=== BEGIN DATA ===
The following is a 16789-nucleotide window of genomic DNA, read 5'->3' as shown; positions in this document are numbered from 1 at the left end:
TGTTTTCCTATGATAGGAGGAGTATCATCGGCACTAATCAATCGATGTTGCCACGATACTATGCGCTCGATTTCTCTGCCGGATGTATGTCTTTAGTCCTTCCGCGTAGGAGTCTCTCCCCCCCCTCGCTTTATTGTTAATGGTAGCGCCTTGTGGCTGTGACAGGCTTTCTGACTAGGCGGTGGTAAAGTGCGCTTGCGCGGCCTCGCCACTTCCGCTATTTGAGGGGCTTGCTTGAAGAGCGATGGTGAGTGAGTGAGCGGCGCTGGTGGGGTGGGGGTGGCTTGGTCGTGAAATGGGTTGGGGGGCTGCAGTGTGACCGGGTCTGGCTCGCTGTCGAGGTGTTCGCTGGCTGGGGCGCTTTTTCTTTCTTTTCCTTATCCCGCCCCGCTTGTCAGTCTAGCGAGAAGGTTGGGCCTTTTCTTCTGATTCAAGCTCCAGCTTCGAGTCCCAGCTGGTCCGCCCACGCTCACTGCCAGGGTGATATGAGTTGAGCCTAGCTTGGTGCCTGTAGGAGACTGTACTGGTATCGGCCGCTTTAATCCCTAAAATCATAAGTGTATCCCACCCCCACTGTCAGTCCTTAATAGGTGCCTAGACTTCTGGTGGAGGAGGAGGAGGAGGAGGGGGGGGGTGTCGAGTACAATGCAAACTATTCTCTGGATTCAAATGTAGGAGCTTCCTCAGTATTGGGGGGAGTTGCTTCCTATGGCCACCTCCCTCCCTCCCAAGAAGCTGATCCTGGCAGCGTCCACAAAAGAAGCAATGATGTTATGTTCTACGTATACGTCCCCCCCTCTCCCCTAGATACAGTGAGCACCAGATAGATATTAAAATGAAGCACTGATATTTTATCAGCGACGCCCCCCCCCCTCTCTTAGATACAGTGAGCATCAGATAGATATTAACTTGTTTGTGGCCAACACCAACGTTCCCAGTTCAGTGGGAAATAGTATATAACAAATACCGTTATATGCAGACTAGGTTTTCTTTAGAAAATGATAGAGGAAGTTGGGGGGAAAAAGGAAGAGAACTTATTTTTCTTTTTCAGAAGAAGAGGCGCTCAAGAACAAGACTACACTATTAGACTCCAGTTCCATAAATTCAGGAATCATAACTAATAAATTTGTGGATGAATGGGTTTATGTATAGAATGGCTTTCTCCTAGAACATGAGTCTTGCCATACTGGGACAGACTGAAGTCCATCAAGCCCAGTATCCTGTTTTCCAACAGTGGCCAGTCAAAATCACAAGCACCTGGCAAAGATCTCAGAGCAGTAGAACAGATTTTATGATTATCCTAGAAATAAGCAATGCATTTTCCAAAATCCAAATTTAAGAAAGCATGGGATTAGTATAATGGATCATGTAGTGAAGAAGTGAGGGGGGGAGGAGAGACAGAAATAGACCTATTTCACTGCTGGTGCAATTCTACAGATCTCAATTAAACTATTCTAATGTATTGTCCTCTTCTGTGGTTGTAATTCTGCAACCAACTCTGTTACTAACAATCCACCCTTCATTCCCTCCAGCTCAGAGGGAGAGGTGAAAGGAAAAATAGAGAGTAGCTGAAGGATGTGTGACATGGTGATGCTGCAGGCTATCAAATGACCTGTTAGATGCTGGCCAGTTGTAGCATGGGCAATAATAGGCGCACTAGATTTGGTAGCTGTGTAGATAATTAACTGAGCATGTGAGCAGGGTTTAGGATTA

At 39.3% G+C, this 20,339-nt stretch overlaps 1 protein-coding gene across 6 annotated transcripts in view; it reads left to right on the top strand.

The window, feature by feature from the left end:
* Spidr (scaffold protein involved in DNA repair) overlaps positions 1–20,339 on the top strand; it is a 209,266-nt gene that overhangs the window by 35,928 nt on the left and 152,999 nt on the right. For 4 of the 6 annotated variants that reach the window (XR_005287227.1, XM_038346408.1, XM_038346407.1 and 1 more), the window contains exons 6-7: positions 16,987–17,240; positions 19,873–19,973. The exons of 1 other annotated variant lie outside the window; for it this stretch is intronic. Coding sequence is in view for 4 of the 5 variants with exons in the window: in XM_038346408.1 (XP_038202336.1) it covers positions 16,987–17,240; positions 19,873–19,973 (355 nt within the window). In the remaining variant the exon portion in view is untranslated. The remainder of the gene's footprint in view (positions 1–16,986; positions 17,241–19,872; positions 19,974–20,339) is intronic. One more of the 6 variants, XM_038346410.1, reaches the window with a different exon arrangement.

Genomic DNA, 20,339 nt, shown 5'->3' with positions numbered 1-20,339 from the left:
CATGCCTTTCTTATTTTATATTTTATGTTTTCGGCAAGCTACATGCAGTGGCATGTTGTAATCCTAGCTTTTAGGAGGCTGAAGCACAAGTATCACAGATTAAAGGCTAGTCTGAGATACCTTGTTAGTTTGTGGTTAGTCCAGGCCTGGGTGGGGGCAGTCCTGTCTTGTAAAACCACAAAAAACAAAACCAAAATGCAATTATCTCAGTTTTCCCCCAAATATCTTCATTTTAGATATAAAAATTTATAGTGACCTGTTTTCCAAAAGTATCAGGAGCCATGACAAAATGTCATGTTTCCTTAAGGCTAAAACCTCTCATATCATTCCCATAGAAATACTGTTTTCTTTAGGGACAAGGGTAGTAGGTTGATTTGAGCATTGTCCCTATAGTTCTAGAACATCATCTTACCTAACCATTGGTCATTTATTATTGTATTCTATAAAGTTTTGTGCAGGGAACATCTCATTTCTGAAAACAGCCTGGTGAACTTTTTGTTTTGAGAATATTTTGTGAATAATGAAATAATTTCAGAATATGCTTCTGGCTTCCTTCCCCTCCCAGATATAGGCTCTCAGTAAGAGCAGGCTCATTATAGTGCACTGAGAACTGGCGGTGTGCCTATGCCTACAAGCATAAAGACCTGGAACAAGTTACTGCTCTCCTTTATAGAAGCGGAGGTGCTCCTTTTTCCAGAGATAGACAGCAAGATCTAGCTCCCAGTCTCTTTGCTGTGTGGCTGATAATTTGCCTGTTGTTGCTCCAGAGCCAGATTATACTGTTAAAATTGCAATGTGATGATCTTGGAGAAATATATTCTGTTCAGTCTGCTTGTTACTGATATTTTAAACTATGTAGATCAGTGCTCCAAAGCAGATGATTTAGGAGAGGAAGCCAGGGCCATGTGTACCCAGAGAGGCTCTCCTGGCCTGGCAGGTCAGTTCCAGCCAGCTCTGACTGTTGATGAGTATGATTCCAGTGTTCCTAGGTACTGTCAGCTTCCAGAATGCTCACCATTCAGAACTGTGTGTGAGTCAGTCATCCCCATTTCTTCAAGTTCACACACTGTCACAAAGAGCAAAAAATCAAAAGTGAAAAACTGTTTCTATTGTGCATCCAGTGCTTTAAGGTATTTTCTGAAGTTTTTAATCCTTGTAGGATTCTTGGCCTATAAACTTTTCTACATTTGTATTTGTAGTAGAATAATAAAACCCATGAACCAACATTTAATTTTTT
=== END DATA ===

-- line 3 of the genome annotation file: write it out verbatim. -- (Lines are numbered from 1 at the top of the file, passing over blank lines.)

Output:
At 39.3% G+C, this 20,339-nt stretch overlaps 1 protein-coding gene across 6 annotated transcripts in view; it reads left to right on the top strand.